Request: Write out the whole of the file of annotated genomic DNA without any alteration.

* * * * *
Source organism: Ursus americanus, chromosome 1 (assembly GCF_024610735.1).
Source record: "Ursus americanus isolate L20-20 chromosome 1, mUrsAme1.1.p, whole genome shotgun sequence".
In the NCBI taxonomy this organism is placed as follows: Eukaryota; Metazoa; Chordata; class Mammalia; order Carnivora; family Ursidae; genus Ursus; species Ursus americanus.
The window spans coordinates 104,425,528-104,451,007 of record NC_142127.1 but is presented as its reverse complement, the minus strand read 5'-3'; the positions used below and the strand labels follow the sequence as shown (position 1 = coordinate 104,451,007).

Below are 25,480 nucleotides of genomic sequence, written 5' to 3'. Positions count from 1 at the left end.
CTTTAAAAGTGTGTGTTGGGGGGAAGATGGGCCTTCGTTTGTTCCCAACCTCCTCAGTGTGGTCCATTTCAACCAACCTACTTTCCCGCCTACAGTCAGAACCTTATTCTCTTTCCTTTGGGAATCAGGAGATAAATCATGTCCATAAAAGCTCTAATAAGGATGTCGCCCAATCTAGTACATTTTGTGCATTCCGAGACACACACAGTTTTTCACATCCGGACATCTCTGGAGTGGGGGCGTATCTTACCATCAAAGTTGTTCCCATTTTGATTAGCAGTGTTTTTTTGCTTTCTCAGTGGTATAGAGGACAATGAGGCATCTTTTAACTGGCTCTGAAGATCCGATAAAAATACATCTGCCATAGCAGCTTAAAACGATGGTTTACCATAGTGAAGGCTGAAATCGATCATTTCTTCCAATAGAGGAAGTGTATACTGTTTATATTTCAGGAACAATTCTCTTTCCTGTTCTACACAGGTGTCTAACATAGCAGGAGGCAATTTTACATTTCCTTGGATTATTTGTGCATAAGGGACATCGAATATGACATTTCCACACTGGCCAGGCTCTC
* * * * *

Source organism: Ursus americanus, chromosome 1 (assembly GCF_024610735.1).
Source record: "Ursus americanus isolate L20-20 chromosome 1, mUrsAme1.1.p, whole genome shotgun sequence".
In the NCBI taxonomy this organism is placed as follows: Eukaryota; Metazoa; Chordata; class Mammalia; order Carnivora; family Ursidae; genus Ursus; species Ursus americanus.
The window spans coordinates 104,425,528-104,451,007 of record NC_142127.1 but is presented as its reverse complement, the minus strand read 5'-3'; the positions used below and the strand labels follow the sequence as shown (position 1 = coordinate 104,451,007).

Below are 25,480 nucleotides of genomic sequence, written 5' to 3'. Positions count from 1 at the left end.
CTTTAAAAGTGTGTGTTGGGGGGAAGATGGGCCTTCGTTTGTTCCCAACCTCCTCAGTGTGGTCCATTTCAACCAACCTACTTTCCCGCCTACAGTCAGAACCTTATTCTCTTTCCTTTGGGAATCAGGAGATAAATCATGTCCATAAAAGCTCTAATAAGGATGTCGCCCAATCTAGTACATTTTGTGCATTCCGAGACACACACAGTTTTTCACATCCGGACATCTCTGGAGTGGGGGCGTATCTTACCATCAAAGTTGTTCCCATTTTGATTAGCAGTGTTTTTTTGCTTTCTCAGTGGTATAGAGGACAATGAGGCATCTTTTAACTGGCTCTGAAGATCCGATAAAAATACATCTGCCATAGCAGCTTAAAACGATGGTTTACCATAGTGAAGGCTGAAATCGATCATTTCTTCCAATAGAGGAAGTGTATACTGTTTATATTTCAGGAACAATTCTCTTTCCTGTTCTACACAGGTGTCTAACATAGCAGGAGGCAATTTTACATTTCCTTGGATTATTTGTGCATAAGGGACATCGAATATGACATTTCCACACTGGCCAGGCTCTC